The Java™ Tutorials
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Verifying Signed JAR Files
Trail: Deployment
Lesson: Packaging Programs in JAR Files
Section: Signing and Verifying JAR Files

Verifying Signed JAR Files

Typically, verification of signed JAR files will be the responsibility of your Java™ Runtime Environment. Your browser will verify signed applets that it downloads. Signed applications invoked with the -jar option of the interpreter will be verified by the runtime environment.

However, you can verify signed JAR files yourself by using the jarsigner tool. You might want to do this, for example, to test a signed JAR file that you've prepared.

The basic command to use for verifying a signed JAR file is:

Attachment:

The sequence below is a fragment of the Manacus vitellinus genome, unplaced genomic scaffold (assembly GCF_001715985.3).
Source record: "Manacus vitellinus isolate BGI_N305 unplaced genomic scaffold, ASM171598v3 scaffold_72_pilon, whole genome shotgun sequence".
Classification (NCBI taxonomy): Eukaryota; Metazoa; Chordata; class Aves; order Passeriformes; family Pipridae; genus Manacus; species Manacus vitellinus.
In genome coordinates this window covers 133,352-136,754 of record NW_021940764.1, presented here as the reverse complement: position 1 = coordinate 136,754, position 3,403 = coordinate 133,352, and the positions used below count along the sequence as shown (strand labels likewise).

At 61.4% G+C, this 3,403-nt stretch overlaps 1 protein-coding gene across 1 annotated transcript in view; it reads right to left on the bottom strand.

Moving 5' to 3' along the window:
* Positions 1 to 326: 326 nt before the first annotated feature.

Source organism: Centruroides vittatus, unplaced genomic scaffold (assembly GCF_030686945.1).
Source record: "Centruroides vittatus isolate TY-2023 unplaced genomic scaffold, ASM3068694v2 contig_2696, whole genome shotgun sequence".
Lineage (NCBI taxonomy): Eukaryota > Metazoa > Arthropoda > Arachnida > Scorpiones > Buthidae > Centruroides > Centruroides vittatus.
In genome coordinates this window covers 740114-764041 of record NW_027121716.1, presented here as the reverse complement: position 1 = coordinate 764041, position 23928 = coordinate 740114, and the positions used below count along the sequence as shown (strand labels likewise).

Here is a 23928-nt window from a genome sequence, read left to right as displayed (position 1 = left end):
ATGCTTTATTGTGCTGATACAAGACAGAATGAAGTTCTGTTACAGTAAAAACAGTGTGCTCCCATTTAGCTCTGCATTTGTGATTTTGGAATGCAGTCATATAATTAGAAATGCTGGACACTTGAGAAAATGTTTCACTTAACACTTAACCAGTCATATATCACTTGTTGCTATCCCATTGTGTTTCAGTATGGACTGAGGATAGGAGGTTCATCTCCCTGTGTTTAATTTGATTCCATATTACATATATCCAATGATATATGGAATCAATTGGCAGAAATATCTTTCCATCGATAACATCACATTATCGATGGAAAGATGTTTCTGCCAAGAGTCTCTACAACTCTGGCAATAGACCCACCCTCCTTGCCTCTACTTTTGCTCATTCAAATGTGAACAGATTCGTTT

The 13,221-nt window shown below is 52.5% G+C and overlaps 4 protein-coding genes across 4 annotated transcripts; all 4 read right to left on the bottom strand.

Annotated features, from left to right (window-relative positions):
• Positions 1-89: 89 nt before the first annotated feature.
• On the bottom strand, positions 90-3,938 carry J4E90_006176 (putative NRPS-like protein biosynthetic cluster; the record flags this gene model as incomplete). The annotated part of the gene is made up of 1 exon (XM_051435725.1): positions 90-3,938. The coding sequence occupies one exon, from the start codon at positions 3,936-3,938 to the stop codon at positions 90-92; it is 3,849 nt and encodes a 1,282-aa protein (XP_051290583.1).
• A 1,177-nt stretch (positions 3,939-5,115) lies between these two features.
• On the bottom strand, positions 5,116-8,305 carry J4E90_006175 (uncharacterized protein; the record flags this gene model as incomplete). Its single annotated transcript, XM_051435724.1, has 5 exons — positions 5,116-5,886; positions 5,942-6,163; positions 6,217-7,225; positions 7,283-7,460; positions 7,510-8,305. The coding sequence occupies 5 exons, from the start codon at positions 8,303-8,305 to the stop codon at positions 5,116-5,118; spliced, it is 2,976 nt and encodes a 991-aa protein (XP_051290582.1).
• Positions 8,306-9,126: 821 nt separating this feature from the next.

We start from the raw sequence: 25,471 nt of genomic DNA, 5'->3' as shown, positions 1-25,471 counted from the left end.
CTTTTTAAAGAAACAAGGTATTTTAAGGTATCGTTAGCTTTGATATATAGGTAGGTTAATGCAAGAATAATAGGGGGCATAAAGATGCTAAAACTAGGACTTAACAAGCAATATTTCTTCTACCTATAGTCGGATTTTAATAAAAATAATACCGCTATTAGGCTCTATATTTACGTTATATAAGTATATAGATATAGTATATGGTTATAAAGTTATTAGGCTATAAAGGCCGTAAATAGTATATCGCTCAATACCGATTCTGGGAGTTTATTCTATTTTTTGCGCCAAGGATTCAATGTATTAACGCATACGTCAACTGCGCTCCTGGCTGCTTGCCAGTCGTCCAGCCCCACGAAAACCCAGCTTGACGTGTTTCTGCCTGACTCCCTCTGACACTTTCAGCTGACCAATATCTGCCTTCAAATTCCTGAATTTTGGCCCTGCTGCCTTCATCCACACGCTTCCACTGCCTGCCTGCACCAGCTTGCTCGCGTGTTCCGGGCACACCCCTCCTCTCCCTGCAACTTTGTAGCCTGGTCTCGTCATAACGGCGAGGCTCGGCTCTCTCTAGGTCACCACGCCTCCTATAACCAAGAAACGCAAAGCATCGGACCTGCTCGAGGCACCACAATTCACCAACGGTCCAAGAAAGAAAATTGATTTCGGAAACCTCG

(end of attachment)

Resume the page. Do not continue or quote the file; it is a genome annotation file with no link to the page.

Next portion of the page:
jarsigner -verify jar-file

This command will verify the JAR file's signature and ensure that the files in the archive haven't changed since it was signed. You'll see the following message if the verification is successful:

jar verified.

If you try to verify an unsigned JAR file, the following message results:

jar is unsigned. (signatures missing or not parsable)

If the verification fails, an appropriate message is displayed. For example, if the contents of a JAR file have changed since the JAR file was signed, a message similar to the following will result if you try to verify the file:

jarsigner: java.lang.SecurityException: invalid SHA1 
signature file digest for test/classes/Manifest.class

Note: The JDK treats a signed JAR file as unsigned if the signed JAR file uses any algorithm that's specified in the jdk.jar.disabledAlgorithms Security Property in the java.home/lib/security/ file (where java.home is the directory where you installed your JRE).

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